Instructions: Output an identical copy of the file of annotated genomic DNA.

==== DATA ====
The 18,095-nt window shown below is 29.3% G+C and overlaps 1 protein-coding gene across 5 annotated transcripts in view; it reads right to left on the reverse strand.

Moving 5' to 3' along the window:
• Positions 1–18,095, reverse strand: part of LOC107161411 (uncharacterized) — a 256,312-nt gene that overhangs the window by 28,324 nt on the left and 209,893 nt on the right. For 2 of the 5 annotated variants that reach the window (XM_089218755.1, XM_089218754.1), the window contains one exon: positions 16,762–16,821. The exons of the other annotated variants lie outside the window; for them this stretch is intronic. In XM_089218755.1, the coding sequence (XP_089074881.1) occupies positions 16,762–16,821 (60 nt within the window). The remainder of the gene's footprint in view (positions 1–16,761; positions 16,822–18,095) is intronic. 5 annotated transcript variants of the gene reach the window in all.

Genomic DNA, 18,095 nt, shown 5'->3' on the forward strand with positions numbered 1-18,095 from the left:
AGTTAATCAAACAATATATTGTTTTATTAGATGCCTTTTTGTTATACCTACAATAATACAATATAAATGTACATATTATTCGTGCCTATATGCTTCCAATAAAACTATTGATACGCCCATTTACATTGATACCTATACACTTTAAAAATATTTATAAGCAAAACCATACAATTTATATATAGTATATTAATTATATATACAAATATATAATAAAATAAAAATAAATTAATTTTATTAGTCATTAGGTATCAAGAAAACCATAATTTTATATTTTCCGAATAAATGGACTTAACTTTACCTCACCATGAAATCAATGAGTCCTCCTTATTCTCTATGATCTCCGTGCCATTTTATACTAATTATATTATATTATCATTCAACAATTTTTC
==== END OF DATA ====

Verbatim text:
The 18,095-nt window shown below is 29.3% G+C and overlaps 1 protein-coding gene across 5 annotated transcripts in view; it reads right to left on the reverse strand.

Moving 5' to 3' along the window:
• Positions 1–18,095, reverse strand: part of LOC107161411 (uncharacterized) — a 256,312-nt gene that overhangs the window by 28,324 nt on the left and 209,893 nt on the right. For 2 of the 5 annotated variants that reach the window (XM_089218755.1, XM_089218754.1), the window contains one exon: positions 16,762–16,821. The exons of the other annotated variants lie outside the window; for them this stretch is intronic. In XM_089218755.1, the coding sequence (XP_089074881.1) occupies positions 16,762–16,821 (60 nt within the window). The remainder of the gene's footprint in view (positions 1–16,761; positions 16,822–18,095) is intronic. 5 annotated transcript variants of the gene reach the window in all.

Genomic DNA, 18,095 nt, shown 5'->3' on the forward strand with positions numbered 1-18,095 from the left:
AGTTAATCAAACAATATATTGTTTTATTAGATGCCTTTTTGTTATACCTACAATAATACAATATAAATGTACATATTATTCGTGCCTATATGCTTCCAATAAAACTATTGATACGCCCATTTACATTGATACCTATACACTTTAAAAATATTTATAAGCAAAACCATACAATTTATATATAGTATATTAATTATATATACAAATATATAATAAAATAAAAATAAATTAATTTTATTAGTCATTAGGTATCAAGAAAACCATAATTTTATATTTTCCGAATAAATGGACTTAACTTTACCTCACCATGAAATCAATGAGTCCTCCTTATTCTCTATGATCTCCGTGCCATTTTATACTAATTATATTATATTATCATTCAACAATTTTTC